The NSW Government seems determined to abandon its sovereignty over the fundamental pillar of education with regards to what our students learn. The review advocates an ‘adopt and adapt’ approach to the Australian curriculum, meaning that NSW should implement the Australian curriculum early and then adapt to local NSW needs. Passing the responsibility of writing curriculum to ACARA means little input from practising NSW teachers, and certainly doesn’t allow for the current (already stunted) consultation process. Recent Stage 6 changes have been rushed.

Teachers will no longer have a say in the development of curriculum as a matter of course. NSW has a long and proud history of curriculum development and syllabus construction built around extensive consultation with teachers who

How the money collected from teachers is spent is a closely guarded secret . . . this is quite simply a disgrace.

are the implementers of the end product. A robust and sustainable model requires this not only to continue but to be enhanced. Teachers are the experts. To ignore the skills and experience of our teaching force is foolhardy and should not be acceptable to NSW parents, teachers and students.

However the review’s recommendation to reduce mandatory content could be a positive step if there is more reliance on the professional judgement of teachers to determine learning outcomes and content appropriate to their students. How this is interpreted by schools and communicated to teachers, however, will determine the successfulness of such a philosophical stance.

Professional development (PD) will be evaluated by teachers but accreditation powers still rest with employers. Teachers will support some of the recommendations, particularly the opportunity to evaluate PD, a more streamlined approach to maintaining accreditation that avoids duplication and removing the capacity to suspend or revoke accreditation from teacher accreditation authorities, although the capacity to refuse accreditation remains there with no effective appeal process.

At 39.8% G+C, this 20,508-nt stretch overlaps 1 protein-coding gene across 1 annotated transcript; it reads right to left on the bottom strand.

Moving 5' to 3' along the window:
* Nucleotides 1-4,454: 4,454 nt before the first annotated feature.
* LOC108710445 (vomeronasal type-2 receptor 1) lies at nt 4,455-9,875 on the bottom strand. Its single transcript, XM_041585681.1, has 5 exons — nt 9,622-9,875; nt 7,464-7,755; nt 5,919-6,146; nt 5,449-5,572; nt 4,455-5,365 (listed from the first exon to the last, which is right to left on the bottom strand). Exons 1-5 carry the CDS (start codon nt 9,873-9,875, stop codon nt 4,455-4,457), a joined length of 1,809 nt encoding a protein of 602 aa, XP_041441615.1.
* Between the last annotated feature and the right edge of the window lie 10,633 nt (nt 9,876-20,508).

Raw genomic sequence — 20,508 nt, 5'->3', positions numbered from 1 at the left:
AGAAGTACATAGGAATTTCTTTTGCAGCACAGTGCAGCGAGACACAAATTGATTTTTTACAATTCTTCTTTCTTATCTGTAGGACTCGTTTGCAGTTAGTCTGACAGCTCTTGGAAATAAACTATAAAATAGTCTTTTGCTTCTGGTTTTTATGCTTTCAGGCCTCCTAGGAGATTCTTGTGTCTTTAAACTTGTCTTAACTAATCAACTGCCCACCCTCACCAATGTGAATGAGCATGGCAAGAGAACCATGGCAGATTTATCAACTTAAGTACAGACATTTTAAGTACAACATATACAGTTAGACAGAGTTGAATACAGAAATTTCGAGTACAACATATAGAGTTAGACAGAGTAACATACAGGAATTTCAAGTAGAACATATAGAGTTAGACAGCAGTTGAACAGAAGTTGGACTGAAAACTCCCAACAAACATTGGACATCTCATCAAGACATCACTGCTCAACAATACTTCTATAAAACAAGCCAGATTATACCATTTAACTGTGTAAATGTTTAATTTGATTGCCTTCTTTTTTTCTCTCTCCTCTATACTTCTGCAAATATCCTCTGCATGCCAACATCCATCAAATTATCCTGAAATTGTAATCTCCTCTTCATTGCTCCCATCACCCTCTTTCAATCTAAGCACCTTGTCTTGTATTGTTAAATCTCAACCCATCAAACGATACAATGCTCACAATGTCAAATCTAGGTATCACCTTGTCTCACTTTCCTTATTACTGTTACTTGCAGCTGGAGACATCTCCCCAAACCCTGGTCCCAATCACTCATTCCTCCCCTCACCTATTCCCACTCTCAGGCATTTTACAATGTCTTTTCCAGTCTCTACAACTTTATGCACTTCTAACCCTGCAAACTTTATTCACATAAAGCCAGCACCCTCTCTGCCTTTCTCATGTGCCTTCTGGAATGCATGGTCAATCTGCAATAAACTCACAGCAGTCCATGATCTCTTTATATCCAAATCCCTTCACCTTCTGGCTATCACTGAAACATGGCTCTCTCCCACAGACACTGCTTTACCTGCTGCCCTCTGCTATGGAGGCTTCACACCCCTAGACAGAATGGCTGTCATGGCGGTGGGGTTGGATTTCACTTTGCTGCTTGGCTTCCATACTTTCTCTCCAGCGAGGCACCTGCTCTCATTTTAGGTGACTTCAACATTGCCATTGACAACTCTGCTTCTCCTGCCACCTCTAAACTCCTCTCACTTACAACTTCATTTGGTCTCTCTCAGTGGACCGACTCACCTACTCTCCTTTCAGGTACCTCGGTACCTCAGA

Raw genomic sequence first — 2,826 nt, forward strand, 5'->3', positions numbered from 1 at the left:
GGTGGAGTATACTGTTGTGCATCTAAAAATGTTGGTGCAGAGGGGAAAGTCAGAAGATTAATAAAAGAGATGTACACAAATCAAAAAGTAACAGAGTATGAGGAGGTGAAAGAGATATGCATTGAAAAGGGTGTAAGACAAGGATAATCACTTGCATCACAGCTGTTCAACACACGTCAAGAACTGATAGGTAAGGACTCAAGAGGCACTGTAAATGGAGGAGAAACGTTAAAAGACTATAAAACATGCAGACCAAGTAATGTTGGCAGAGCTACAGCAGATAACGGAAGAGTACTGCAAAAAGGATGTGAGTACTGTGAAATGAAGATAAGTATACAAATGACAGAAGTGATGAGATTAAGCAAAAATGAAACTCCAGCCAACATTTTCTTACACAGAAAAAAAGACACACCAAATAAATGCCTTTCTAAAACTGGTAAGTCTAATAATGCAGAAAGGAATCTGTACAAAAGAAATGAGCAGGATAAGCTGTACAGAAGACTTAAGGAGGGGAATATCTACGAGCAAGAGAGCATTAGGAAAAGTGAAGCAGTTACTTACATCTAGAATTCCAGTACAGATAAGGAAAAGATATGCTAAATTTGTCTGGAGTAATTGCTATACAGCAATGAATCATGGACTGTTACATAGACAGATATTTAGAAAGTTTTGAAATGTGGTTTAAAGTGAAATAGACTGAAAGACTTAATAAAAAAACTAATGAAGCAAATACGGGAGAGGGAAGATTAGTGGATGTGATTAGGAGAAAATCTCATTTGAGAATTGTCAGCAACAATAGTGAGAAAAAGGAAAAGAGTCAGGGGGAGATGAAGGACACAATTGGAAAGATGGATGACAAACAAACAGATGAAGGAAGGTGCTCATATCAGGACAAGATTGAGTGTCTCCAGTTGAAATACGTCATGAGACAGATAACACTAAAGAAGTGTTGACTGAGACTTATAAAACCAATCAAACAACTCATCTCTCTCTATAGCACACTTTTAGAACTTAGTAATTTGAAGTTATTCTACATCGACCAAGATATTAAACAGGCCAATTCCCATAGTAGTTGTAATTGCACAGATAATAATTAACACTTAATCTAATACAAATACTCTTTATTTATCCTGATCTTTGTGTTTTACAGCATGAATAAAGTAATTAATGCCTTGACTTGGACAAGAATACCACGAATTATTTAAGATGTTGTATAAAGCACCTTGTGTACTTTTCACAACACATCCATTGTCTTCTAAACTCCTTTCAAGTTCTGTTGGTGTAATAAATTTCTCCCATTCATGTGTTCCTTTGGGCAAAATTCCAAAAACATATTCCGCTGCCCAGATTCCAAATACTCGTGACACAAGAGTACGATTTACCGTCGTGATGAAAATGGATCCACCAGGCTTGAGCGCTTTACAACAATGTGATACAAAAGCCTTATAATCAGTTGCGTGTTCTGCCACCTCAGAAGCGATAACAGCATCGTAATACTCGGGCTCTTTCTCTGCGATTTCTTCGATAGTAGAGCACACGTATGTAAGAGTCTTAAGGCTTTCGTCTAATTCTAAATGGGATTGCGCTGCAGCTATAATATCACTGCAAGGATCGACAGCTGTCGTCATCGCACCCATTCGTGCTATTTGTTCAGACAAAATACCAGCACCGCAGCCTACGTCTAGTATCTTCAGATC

BOSTES/ESA will take a high-level ‘eagle’ view of the state of education in NSW, choosing when and where to attack perceived instances of non compliance. This does not promote consistency of support or quality of service from the very people demanding consistency and quality of service from schools and teachers. The proposed ‘risk based’ approach to school registration, while theoretically beneficial if it reduces the burden on teachers, is potentially dangerous. This method relies heavily on sampling (based on unidentified perceived risk indicators) and a great deal of self certification. Schools could simply declare that various required policies exist without any examination of the quality or completeness of the policy or any evidence that the policy is understood or implemented effectively.

The fundamental problem with this approach is that individual teachers are often the scapegoats of non compliance when the impact of authority is felt from the top down. Without ongoing support from BOSTES/ESA to meet the increasing demands there is little chance of a fair and just process when the eagle’s shadow will swoop fast and hard and disappear just as quickly.

In short the review might relieve some administrative burdens from teachers and school authorities but at a high cost to the professionalism of NSW teachers. The recommendations must be implemented to be sustainable, beneficial to learning and wellbeing of students, respectful of the expertise and efforts of the profession and transparent and accountable to the very top of the ladder of authority.